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What's the Latest with the Flu?

October 2018

The American Academy of Pediatrics (AAP) policy "Recommendations for Prevention and Control of Influenza in Children, 2018-2019" offers updated recommendations for routine use of seasonal influenza vaccines and antiviral medications for the prevention and treatment of influenza in children. Highlights of the updated recommendations include:

  • The AAP recommends inactivated influenza vaccine (trivalent IIV3 or quadrivalent IIV4) given in shot form as the primary choice for children. This recommendation was made because the quadrivalent live attenuated influenza vaccine (LAIV4) given via nasal spray showed inferior effectiveness against the A/H1N1 influenza virus strain during the 2013-14 and 2015-16 flu seasons. In addition, the effectiveness of the 2018-19 LAIV4 formulation against A/H1N1 viruses has not yet been documented in the US.

  • The AAP clarifies that LAIV4 may be used for children who would not otherwise receive an influenza vaccine, if the child is at least 2 years old and healthy without any underlying chronic medical conditions.

  • Children should receive a flu vaccine each season by the end of October.

  • Children who need two doses of flu vaccine should start the vaccination process early so that they can get two doses before the end of October.

  • All children with egg allergy of any severity can receive influenza vaccine without any additional precautions beyond those recommended for any vaccine. Egg allergy is not a contraindication for influenza vaccination, nor does it require special consideration (i.e. there is no need to ask about egg allergy to decide if a child can receive the flu vaccine).

  • Pregnant women may receive inactivated influenza vaccine at any time during pregnancy; children born to women vaccinated during pregnancy receive protection against influenza and its complications for the first several months after birth.

  • Antiviral medications are important in the treatment and control of influenza, but are not a substitute for influenza vaccination.

For additional information, refer to AAP resources, including the Vaccine Status Table and Influenza Resource Page within Red Book Online, which have been updated to reflect the 2018-2019 influenza policy statement. Also see the recent AAP News article, "AAP Policy Emphasizes Importance of Vaccination after High-severity Flu Season".

Vaccine Dosing Recommendations
Children younger than 6 months of age cannot receive a flu vaccine, so they must rely on the adults around them to be vaccinated for protection from influenza. Some children 6 months through 8 years of age need 2 doses of flu vaccine if they have never been vaccinated or if they had not received at least 2 doses of any trivalent or quadrivalent influenza vaccine before July 1, 2018. The interval between the 2 doses should be at least 4 weeks. A child requires only 1dose if they have previously received 2 or more total doses of any trivalent or quadrivalent influenza vaccine before July 1, 2018. The 2 previous doses do not need to have been received during the same influenza season or consecutive influenza seasons. See the updated AAP dosing algorithm:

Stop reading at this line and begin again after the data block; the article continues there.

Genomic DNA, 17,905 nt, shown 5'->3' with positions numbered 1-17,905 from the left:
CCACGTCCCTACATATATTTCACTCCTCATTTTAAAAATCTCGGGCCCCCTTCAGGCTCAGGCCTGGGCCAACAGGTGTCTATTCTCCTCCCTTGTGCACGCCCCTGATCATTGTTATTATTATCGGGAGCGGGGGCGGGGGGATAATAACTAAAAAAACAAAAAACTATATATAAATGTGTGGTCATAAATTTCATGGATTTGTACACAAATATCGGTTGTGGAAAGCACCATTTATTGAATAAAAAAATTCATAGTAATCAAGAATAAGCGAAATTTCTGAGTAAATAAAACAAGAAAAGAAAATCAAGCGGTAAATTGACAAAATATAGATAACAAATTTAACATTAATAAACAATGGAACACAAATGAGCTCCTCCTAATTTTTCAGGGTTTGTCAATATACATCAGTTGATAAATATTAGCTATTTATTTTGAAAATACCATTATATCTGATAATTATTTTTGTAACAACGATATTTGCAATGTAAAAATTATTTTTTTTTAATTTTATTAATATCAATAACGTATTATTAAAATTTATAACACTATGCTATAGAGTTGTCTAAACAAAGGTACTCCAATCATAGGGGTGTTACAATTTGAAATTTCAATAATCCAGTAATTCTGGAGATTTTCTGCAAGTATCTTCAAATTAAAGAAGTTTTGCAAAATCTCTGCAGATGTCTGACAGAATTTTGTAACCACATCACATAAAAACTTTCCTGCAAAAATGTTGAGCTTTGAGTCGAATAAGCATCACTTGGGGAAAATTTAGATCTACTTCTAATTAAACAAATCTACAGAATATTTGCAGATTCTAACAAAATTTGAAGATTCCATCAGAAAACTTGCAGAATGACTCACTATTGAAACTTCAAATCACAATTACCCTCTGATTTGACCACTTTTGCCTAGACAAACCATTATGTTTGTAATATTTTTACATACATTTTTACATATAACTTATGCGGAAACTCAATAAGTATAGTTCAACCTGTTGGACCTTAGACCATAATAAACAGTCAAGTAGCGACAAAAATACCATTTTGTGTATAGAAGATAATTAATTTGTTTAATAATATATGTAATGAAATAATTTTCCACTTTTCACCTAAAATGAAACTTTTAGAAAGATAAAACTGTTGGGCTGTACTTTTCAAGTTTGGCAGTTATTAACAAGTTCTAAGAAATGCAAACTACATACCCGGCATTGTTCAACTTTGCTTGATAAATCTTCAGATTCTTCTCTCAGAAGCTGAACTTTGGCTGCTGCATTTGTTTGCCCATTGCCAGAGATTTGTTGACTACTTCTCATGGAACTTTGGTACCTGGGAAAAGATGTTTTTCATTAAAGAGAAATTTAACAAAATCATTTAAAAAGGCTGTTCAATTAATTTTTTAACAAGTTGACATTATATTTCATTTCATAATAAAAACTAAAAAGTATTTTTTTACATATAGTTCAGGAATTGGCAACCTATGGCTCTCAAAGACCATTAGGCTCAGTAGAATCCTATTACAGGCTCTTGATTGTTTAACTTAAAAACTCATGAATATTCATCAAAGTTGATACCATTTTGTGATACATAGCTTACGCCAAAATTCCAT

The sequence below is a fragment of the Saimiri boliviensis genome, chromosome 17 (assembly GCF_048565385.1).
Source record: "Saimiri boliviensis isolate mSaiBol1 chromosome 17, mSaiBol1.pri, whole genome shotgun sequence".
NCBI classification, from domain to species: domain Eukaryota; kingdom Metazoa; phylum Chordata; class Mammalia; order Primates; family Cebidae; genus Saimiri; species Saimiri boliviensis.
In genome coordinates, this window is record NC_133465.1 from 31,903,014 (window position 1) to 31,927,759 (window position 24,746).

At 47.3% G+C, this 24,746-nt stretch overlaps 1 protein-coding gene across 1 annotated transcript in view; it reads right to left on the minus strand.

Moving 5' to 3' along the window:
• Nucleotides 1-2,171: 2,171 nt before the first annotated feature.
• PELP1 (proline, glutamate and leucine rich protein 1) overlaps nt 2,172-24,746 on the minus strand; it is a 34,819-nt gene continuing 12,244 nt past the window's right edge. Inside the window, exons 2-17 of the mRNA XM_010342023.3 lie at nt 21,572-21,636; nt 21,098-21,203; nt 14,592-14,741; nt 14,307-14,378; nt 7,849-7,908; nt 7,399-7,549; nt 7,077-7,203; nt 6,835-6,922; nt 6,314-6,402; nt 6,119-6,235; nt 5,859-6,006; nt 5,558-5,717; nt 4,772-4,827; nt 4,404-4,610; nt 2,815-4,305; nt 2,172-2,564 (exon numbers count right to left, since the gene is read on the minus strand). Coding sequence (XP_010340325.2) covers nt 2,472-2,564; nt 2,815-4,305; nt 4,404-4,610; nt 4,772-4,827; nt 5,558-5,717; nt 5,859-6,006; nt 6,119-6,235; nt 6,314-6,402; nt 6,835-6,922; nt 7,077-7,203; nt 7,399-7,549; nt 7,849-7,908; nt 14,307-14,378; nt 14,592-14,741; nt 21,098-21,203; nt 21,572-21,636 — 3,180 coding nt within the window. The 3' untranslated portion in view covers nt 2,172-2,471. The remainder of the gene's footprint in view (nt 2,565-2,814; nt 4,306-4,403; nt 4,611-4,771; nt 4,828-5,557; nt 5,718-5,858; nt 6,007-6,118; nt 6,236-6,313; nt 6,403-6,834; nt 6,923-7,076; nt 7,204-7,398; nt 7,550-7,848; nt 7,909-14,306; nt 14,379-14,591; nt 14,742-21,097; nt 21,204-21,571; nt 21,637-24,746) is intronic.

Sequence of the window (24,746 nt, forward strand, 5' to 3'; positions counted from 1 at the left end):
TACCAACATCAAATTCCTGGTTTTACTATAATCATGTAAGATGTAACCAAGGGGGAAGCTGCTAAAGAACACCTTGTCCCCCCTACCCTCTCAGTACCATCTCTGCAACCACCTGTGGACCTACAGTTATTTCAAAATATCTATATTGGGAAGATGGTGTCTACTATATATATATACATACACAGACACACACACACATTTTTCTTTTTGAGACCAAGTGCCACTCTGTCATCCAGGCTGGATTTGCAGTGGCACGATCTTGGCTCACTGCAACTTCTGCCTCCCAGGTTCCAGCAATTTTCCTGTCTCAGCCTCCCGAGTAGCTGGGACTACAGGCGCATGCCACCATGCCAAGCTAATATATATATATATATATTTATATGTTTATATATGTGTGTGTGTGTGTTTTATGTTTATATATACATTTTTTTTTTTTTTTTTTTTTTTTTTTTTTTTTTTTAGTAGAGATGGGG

AAP Dosing Algorithm

a the 2 doses need not have been received during the same season or consecutive seasons.
b Receipt of LAIV4 in the past is still expected to have primed a child’s immune system despite recent evidence for poor effectiveness. There currently are no data that suggest otherwise.

Influenza Recommendations for Children: Webinar for Clinicians
In September the AAP collaborated with the Centers for Disease Control and Prevention (CDC) to conduct a Clinician Outreach and Communication Activity (COCA) webinar titled, "2018-2019 Recommendations for Influenza Prevention and Treatment in Children: An Update for Pediatric Providers." During this COCA webinar, subject matter experts from the AAP and CDC discussed strategies that primary care providers and medical subspecialists could use to improve flu prevention and control in children for the 2018-2019 season. The presenters shared AAP and CDC recommendations about influenza vaccination and antiviral treatment, including updated recommendations for the use of LAIV4 in children. The PowerPoint slides from the webinar and a recording of the presentation are posted on the webinar Web page.

Public Service Announcement on Flu Vaccine
In a new 30-second public service announcement, the AAP offers advice on annual influenza immunization. In the announcement, Ilan Shapiro, MD, FAAP, urges parents to make sure that all children ages 6 months and older are vaccinated for influenza. The public service announcement is part of a monthly series produced and distributed by the AAP. To see the entire series, visit the AAP YouTube channel.

AAP Influenza Implementation Guidance
The AAP has updated its Influenza Implementation Guidance for the 2018-2019 season. It is designed to help practitioners and pediatric office staff prevent influenza by delivering influenza vaccine according to the AAP policy, "Recommendations for Prevention and Control of Influenza in Children, 2018-19". The guidance includes information for physicians, nurse practitioners, physician assistants, nurses, medical assistants, office managers, and other office staff.

Additional Information
See the AAP Red Book Online Influenza Resource page or CDC FluView. All What's the Latest with the Flu messages are archived. Also see the What's the Latest with the Flu messages for child care providers.